In terms of long-term trends, we saw commodities and construction orientated companies dominate over the period from 2000 to 2010, but since then economic drivers have changed to consumption and innovation, globally, and these remain our key investment focuses, notably Chinese internet stocks.
Important legal information
Source: GAM unless otherwise stated.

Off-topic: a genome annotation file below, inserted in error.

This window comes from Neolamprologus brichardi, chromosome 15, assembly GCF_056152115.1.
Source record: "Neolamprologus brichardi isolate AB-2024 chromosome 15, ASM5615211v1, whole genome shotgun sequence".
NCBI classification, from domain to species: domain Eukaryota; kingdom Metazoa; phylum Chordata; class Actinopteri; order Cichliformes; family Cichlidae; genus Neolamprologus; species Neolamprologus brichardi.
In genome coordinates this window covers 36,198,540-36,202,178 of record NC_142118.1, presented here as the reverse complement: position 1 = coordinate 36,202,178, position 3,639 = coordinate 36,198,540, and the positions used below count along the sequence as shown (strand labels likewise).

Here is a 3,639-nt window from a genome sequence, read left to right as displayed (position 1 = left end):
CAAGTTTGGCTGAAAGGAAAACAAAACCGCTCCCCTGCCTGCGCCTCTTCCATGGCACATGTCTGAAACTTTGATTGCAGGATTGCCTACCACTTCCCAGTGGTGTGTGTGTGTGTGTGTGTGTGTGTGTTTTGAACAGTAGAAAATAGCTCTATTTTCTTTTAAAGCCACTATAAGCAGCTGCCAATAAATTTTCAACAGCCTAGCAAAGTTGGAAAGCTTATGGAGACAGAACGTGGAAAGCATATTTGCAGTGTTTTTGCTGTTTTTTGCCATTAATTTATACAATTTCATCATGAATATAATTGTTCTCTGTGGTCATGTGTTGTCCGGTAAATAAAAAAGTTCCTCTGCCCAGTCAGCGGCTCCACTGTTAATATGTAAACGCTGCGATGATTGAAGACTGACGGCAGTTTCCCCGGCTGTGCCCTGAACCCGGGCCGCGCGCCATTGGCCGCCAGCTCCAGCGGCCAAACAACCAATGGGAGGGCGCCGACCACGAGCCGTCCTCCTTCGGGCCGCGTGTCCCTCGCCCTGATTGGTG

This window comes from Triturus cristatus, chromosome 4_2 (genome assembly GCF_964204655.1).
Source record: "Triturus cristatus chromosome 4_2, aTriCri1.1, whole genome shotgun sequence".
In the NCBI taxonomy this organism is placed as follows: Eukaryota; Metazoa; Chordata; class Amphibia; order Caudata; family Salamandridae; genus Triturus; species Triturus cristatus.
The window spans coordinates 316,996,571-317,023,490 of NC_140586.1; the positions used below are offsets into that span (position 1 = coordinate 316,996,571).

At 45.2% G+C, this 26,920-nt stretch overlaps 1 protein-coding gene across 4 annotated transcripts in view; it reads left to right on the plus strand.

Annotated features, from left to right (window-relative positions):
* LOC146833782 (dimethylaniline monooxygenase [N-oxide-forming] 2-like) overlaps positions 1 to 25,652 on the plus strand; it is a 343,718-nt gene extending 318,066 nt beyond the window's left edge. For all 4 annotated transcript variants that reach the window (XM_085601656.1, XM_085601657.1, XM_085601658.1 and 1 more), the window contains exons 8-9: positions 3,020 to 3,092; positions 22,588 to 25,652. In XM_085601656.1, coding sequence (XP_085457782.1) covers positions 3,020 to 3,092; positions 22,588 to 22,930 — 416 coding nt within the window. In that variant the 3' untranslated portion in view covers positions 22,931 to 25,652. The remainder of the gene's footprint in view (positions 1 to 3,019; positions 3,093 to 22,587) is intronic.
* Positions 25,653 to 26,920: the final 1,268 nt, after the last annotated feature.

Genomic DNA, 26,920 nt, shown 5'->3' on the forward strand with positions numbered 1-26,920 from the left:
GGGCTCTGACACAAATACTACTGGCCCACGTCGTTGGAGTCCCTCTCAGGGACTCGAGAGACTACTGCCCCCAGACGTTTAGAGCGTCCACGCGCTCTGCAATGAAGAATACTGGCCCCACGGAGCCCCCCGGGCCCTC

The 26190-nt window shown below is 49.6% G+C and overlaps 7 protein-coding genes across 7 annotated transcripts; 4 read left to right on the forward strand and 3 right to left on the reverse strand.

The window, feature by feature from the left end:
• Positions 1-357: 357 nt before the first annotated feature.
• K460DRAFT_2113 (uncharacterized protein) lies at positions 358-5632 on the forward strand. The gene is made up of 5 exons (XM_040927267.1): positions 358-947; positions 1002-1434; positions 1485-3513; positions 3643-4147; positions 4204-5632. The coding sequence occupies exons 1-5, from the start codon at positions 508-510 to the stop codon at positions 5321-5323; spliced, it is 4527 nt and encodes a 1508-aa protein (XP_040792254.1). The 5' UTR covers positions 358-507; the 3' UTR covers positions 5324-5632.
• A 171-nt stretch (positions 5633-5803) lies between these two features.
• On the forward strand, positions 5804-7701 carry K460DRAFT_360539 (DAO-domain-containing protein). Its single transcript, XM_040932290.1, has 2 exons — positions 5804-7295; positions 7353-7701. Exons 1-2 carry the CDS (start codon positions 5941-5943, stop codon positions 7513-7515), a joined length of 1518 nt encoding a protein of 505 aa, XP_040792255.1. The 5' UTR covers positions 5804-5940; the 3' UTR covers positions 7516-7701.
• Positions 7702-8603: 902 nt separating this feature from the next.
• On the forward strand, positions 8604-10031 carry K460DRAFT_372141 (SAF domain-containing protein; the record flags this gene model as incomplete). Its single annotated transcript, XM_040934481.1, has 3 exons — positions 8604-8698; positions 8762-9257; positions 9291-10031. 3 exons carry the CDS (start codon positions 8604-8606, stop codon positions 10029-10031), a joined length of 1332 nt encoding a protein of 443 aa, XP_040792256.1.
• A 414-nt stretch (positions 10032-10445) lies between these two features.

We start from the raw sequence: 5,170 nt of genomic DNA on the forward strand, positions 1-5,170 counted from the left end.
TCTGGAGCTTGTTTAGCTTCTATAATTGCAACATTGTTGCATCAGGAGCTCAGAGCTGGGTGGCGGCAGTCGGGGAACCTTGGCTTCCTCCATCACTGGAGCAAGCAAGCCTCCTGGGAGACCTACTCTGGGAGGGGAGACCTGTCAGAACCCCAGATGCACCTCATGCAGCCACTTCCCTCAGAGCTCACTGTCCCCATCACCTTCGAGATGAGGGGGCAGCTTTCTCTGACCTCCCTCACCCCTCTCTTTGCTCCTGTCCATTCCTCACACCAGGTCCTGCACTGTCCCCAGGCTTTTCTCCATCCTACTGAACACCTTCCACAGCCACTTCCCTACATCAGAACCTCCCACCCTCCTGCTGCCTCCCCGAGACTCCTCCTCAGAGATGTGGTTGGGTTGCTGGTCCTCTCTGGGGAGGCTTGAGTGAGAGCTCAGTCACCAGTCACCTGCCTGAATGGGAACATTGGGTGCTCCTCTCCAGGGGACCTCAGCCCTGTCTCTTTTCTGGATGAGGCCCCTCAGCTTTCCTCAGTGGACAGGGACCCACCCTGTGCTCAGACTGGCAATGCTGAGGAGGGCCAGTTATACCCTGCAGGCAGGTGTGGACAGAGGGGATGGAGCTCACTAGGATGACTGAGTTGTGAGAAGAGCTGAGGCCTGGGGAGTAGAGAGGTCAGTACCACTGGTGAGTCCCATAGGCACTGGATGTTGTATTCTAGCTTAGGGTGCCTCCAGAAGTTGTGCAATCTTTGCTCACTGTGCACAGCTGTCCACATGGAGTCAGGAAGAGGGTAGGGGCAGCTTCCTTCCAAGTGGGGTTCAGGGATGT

The information in this document is given for information purposes only and does not qualify as investment advice. Opinions and assessments contained in this document may change and reflect the point of view of GAM in the current economic environment. No liability shall be accepted for the accuracy and completeness of the information. Past performance is no indicator for the current or future development. The companies listed were selected from the universe of companies covered by the portfolio managers to assist the reader in better understanding the themes presented. The companies included do not represent any recommendations by the portfolio managers. Reference to a security is not a recommendation to buy or sell that security.